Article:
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Author Recommendation: Charlie Huston

October 27, 2010

When I first got my Kindle last year (you know — before it was cool…), I downloaded all the free Kindle books I could find. This primarily meant public domain classics, but not in all cases. With the release of what was, at the time, the “Kindle 2,” some authors (or perhaps their publishers) — probably anticipating a rush of new potential readers like myself, temporarily made some of their books available completely free. 

One novel that was freely available at that time was Caught Stealing, by Charlie Huston. Had no idea who he was, no idea what it was about, but you couldn’t beat the price. 

Caught Stealing is the first novel in a trilogy of books about Hank Thompson, an unlucky guy who was in the wrong place at the wrong time. Once I got around to reading Caught Stealing, I found it nearly impossible to tear myself away. Huston’s style is fast-paced, evocative, and filled with dark humor.

He also utilizes a stylistic way of writing dialogue which I first encountered in Cry, the Beloved Country. Instead of using quotation marks and a lot of “he saids,” he starts a paragraph with a dash to indicate dialogue, and does not interrupt with “he said” or “she said.” He doesn’t even tell you who is speaking; instead, you’re left to determine that from the context (most likely the most recent person mentioned), or the character’s manner of speaking.

This takes a little getting used to, after being trained to expect our friends the smartquotes to indicate dialogue, but Huston is masterful with dialogue, creating distinct voices and speech patterns for each of his characters so that I never get lost as to who is speaking. I think the lack of quotation marks also makes the books faster reads, as the eye can just flow over the page without the visual compartmentalization of speech from narrative. The dash allows the eye to keep moving the way it wants to — left-to-right — instead of being a visual barrier and stopping you up for a moment. You may think I’m overintellectualizing, but have a read of a book in the “dashes dialogue” style and see if you don’t feel a difference in the pacing of the read. 

So why isn’t this a review for Caught Stealing? Well, because after I was done reading that book, I immediately felt compelled to buy and read its sequel, Six Bad Things. Followed by its sequel — and the story’s conclusion — A Dangerous Man

And then I found out that Huston had written a pulp noir about a vampire detective named Joe Pitt, and so I picked up the first in that series, Already Dead, followed by No Dominion, Half the Blood of Brooklyn, Every Last Drop, and finally My Dead Body.[1]

I have not been able to stop myself in between books long enough to write a review of any one of them — as such, a blanket endorsement of Huston as an author will have to serve. If you’re looking for a unique voice and a tremendous storyteller, get Huston’s books, whether in print or as an ebook. His writing is violent and unflinching, sometimes depressing, and consistently funny.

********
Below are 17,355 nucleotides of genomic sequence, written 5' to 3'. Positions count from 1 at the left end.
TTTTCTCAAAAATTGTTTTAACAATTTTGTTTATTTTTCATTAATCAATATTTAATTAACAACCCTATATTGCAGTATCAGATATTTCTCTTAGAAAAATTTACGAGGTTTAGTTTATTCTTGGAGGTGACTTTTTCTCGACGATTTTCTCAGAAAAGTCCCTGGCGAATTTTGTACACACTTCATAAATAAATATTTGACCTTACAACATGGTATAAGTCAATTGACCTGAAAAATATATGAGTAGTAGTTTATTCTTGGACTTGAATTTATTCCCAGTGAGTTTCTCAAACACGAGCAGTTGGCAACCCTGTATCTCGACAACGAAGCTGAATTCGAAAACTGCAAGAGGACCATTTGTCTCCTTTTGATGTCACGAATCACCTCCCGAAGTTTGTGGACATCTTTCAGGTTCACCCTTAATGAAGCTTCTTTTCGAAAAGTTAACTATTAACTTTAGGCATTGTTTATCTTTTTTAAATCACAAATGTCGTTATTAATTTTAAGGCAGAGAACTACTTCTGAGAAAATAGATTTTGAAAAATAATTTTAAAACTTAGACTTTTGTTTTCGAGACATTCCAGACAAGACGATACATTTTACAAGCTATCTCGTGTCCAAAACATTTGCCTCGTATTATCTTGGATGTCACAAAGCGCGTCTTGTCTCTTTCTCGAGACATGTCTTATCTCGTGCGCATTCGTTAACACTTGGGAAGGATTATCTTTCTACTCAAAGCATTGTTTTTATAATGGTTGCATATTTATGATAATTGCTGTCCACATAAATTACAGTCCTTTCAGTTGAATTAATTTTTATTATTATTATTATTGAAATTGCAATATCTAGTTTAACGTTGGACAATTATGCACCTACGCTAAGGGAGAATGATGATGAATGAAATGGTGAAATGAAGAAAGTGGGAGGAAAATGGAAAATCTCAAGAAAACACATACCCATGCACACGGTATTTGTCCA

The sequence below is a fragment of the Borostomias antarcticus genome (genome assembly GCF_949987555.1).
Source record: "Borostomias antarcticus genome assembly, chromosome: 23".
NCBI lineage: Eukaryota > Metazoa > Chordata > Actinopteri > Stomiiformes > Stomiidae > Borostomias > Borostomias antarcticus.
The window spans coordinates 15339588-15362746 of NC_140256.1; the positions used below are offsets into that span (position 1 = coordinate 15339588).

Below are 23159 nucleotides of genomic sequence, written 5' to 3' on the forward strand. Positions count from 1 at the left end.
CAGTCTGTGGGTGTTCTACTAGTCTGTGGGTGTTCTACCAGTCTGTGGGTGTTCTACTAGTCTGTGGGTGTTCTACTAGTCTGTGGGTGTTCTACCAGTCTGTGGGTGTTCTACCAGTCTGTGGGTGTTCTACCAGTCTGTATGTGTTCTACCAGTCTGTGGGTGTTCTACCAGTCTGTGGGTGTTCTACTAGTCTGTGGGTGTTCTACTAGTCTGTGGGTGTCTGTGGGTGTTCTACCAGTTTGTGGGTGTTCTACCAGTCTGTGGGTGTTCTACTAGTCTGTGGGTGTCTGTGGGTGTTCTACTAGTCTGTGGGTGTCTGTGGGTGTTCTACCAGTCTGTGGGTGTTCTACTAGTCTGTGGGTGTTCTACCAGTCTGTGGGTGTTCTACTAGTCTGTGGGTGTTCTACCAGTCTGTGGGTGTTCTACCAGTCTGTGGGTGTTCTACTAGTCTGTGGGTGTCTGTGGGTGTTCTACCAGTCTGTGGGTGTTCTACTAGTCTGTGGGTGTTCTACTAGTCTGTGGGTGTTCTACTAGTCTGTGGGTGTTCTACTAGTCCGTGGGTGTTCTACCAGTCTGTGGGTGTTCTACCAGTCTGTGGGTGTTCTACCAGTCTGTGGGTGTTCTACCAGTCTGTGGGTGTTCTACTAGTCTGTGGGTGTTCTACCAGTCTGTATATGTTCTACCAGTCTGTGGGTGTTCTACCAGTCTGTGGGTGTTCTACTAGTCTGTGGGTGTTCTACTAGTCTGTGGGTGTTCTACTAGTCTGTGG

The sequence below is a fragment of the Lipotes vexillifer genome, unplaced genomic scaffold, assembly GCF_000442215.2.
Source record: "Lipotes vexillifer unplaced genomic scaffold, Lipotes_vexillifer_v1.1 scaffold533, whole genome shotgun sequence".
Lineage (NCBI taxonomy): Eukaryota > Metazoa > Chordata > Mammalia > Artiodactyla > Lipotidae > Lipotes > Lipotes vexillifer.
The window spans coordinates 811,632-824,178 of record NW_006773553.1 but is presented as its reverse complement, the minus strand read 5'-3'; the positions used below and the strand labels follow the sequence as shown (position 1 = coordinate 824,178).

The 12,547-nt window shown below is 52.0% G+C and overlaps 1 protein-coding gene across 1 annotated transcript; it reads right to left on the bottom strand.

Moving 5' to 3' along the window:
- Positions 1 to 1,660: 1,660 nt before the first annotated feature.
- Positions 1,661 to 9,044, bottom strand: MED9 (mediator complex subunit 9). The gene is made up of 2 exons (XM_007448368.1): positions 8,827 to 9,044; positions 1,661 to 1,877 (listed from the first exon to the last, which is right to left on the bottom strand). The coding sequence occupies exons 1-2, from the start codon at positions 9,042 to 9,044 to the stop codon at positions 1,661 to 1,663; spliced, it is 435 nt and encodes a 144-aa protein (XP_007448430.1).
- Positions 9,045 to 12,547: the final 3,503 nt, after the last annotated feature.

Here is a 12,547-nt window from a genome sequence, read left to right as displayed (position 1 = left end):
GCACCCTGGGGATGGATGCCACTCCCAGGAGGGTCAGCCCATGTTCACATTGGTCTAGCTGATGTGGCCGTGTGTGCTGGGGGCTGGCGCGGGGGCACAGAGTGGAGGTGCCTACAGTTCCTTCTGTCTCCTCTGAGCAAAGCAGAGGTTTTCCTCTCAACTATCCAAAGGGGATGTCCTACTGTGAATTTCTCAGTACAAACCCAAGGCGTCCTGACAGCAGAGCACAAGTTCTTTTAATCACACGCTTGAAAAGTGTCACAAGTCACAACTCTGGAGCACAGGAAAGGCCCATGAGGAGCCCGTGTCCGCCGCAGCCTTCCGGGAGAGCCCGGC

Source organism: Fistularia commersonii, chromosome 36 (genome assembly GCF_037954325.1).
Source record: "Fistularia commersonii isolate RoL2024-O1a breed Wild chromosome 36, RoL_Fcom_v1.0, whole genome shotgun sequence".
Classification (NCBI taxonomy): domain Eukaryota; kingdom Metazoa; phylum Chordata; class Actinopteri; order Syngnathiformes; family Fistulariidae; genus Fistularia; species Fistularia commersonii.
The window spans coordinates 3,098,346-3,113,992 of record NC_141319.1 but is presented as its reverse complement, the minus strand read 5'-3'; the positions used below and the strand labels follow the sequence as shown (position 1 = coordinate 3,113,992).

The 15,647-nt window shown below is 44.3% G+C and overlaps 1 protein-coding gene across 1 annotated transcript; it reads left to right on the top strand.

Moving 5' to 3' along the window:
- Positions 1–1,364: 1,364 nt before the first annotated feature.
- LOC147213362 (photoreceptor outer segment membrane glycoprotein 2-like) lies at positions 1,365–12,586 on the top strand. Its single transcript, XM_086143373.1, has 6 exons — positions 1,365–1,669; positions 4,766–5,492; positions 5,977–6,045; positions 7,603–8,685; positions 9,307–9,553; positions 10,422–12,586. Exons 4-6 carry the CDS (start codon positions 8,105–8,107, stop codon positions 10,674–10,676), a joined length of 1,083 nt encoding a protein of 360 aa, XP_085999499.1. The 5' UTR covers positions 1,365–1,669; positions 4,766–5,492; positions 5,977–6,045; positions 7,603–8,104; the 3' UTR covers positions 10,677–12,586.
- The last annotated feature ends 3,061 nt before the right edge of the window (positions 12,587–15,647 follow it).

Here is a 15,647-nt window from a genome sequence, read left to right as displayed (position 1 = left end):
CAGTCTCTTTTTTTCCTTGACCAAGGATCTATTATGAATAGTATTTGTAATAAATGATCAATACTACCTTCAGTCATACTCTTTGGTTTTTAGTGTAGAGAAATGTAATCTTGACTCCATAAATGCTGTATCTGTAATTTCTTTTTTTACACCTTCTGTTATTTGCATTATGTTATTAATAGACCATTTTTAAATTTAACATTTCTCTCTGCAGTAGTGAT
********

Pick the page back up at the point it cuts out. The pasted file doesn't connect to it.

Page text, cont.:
None of his books are currently free, but I’ve recommended his books to several friends and none have yet been disappointed — nor able to put them down. Check him out. 


  1. There’s probably a point I could make about how taking a $10 hit early on earned Huston $70 in book purchases I wouldn’t have otherwise made, but meh. At this point content producers either get it or they don’t; some blog post from some guy isn’t going to shake them awake.

From → reviews, writing

3 Comments
  1. I just read Caught Stealing based on your recommendation, and I agree entirely. Besides the dashes, I thought its being written mostly in present tense worked really well too. That style often comes across as self-consciously “literary,” but in this case it worked really well at adding to the sense of urgency.

    Anyway, it’s a really enjoyable book, and I’m going to pick up the next two as well. Thanks for pointing it out.

  2. I picked up “Already Dead” per your recommendation awhile back (I believe it was free at the time). The writing style threw me off a bit at first; I only read the first chapter or two though for whatever reason. I’m intrigued to go back and finish it, once I get through a couple I’m in the middle of. One thing about the Kindle is I have no problem reading four or five books at once; not sure if that’s a good or bad thing 😛

    • dorkmanscott permalink

      I actually appreciate my Kindle in large part for the opposite reason — it helps me focus on one book at a time. Since I’ve always got my Kindle (or a device with the Kindle app on it) I can always pick up whatever book I’m working on and continue where I left off. My problem with physical books was that I’d always be forgetting to bring whatever I was reading with me and end up reading whatever was at hand, leading to having multiple books going at once.

      But to each his own. 😉 The thing about all his books (at least that I’ve read) is a complete lack of chapter divisions, which means it’s both hard to stop and hard to pick up again. But very worth it, IMO.

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